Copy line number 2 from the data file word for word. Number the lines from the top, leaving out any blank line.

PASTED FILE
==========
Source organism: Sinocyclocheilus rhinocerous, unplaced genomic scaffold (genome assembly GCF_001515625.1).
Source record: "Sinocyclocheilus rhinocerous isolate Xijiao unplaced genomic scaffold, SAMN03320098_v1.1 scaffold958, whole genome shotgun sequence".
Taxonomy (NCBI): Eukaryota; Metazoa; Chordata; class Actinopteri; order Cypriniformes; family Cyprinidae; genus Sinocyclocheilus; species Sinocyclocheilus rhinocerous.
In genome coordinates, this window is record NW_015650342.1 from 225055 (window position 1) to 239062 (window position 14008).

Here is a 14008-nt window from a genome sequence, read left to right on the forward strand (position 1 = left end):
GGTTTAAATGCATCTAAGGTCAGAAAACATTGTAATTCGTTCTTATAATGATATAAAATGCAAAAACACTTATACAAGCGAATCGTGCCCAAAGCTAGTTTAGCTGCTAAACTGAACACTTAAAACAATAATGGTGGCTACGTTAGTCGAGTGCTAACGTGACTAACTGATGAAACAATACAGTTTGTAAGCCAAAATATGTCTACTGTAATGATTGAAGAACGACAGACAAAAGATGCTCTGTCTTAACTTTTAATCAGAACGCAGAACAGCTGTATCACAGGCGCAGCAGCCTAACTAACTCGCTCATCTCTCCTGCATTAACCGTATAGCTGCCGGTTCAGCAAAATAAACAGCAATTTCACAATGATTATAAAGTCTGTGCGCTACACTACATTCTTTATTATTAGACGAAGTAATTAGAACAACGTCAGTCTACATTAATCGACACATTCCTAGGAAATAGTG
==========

Source record: "Sinocyclocheilus rhinocerous isolate Xijiao unplaced genomic scaffold, SAMN03320098_v1.1 scaffold958, whole genome shotgun sequence".